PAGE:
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21 March 2014 Finding seed points for organ segmentation using example annotations
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Organ segmentation is important in diagnostic medicine to make current decision-support tools more effective and efficient. Performing it automatically can save time and labor. In this paper, a method to perform automatic identification of seed points for the segmentation of organs in three-dimensional (3D) non-annotated, full- body magnetic resonance (MR) and computed tomography (CT) volumes is presented. It uses 3D MR and CT acquisitions along with corresponding organ annotations from the Visual Concept Extraction Challenge in Radiology (VISCERAL) banchmark. A training MR or CT volume is first registered affinely with a carefully-chosen reference volume. The registration transform obtained is then used to warp the annotations accompanying that training volume. The process is repeated for several other training volumes. For each organ of interest, an overlap volume is created by merging the warped training annotations corresponding to it. Next, a 3D probability map for organ location on the reference volume is derived from each overlap volume. The centroid of each probability map is determined and it represents a suitable seed point for segmentation of each organ. Afterwards, the reference volume can be affinely mapped onto any non-annotated volume and the mapping applied to the pre-computed volume containing the centroid and the probability distribution for an organ of interest. Segmentation on the non-annotated volume may then be started using existing region-growing segmentation algorithms with the warped centroid as the seed point and the warped probability distribution as an aid to the stopping criterion. The approach yields very promising results.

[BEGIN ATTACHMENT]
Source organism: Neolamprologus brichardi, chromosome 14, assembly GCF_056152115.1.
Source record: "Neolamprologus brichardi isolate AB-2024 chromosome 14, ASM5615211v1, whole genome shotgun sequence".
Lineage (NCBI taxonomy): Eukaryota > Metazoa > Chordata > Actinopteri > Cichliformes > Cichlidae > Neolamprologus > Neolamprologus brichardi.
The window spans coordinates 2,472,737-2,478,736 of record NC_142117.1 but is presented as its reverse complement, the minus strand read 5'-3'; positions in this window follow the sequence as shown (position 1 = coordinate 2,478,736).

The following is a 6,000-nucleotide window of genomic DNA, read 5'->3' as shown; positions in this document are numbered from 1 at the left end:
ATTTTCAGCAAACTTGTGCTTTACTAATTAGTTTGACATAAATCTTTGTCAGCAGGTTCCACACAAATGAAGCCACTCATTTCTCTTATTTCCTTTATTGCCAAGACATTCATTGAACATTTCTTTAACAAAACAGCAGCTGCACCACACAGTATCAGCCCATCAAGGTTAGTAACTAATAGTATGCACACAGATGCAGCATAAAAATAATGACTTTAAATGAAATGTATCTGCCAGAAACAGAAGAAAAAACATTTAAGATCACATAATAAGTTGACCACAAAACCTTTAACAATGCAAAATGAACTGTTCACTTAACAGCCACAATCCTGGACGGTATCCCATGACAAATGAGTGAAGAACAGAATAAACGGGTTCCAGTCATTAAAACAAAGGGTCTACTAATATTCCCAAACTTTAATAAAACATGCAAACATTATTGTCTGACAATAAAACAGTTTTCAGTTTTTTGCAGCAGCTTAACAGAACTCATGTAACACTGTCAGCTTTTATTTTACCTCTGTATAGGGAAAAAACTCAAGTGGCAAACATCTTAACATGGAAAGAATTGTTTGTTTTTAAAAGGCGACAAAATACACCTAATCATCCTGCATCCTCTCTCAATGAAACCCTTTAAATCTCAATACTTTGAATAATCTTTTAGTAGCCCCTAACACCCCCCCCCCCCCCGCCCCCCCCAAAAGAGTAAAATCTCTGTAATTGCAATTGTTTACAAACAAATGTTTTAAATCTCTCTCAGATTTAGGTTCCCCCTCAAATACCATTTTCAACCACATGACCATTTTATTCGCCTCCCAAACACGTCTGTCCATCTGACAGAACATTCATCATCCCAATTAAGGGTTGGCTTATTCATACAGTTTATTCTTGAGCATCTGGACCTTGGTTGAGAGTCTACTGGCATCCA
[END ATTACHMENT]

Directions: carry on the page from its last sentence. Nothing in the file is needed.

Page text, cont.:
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Ranveer Joyseeree and Henning Müller "Finding seed points for organ segmentation using example annotations", Proc. SPIE 9034, Medical Imaging 2014: Image Processing, 903444 (21 March 2014);

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